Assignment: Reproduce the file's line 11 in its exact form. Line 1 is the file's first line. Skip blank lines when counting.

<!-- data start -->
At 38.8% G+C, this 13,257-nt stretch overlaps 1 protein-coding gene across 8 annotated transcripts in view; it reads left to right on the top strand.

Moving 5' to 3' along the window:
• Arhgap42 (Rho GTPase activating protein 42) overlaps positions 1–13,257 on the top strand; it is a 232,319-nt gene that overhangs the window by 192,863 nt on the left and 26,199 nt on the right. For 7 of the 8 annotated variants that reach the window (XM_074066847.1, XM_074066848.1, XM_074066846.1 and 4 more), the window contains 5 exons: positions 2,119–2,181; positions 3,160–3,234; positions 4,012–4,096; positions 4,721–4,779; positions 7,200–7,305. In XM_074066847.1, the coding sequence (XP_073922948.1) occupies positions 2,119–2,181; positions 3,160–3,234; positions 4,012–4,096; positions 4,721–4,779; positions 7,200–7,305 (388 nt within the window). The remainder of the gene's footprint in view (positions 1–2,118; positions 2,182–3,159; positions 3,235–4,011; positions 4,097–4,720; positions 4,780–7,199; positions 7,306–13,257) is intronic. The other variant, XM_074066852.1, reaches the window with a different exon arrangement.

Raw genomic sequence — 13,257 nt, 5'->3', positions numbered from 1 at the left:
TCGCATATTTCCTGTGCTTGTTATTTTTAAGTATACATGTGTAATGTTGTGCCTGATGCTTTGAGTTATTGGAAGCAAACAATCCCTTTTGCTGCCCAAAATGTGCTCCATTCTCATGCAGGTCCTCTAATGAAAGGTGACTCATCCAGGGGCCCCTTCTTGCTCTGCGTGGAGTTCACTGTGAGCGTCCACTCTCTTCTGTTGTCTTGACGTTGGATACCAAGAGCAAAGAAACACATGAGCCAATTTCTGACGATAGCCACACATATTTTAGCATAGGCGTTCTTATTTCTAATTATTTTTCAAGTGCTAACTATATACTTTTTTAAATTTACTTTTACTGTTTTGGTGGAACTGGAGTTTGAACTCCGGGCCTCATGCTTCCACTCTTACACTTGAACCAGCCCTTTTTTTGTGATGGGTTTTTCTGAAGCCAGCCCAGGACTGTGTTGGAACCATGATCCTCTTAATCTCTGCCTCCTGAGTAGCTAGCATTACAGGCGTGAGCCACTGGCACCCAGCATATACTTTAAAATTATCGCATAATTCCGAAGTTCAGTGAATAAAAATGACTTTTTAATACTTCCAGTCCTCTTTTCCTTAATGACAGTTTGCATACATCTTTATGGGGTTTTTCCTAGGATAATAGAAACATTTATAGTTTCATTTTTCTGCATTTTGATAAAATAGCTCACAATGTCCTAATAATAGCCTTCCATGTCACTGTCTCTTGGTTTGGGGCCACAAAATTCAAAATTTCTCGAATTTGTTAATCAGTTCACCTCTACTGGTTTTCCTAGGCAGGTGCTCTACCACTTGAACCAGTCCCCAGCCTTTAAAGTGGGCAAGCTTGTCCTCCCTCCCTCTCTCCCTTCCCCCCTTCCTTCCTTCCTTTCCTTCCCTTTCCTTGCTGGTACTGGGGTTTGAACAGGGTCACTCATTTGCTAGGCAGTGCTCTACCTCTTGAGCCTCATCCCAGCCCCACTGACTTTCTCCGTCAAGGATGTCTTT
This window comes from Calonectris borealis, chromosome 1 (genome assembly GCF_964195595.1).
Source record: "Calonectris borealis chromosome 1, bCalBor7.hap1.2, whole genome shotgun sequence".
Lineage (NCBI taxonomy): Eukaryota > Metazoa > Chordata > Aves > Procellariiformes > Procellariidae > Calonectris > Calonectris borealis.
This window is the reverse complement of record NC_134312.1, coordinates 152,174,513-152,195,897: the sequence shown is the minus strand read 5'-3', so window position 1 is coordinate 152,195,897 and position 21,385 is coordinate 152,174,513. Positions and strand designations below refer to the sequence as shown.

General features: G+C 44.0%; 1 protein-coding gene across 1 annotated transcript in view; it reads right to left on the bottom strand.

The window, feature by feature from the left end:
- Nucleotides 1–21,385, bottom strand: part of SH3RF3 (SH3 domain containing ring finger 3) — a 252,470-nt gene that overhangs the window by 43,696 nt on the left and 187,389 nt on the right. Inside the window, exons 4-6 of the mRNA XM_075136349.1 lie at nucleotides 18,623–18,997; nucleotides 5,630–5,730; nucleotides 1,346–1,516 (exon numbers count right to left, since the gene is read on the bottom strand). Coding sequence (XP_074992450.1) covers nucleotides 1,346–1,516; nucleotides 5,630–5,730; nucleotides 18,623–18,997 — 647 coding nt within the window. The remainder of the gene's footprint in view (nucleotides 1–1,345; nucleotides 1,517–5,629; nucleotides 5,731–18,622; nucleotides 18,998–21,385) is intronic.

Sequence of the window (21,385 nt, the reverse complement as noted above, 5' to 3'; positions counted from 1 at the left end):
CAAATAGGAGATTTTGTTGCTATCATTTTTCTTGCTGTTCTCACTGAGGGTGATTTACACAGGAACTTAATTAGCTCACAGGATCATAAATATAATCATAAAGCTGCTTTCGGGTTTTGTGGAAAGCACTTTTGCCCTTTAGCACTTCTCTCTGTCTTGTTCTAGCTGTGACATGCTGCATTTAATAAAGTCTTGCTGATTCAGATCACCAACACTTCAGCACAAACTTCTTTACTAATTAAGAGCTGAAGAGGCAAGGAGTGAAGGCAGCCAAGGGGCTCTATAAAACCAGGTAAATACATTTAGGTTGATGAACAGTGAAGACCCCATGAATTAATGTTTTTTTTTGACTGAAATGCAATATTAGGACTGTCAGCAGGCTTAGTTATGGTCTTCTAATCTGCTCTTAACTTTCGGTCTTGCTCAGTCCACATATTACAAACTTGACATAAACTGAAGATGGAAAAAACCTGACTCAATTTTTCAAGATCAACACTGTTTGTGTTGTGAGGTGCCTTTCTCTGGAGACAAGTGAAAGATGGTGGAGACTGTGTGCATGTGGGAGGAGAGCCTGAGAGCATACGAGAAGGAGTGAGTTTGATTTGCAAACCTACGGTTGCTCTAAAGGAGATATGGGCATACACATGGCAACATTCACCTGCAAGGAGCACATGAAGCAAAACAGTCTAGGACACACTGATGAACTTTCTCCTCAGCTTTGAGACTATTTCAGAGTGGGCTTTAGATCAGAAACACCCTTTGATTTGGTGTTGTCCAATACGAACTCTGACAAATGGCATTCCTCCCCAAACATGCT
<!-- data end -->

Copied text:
The window, feature by feature from the left end: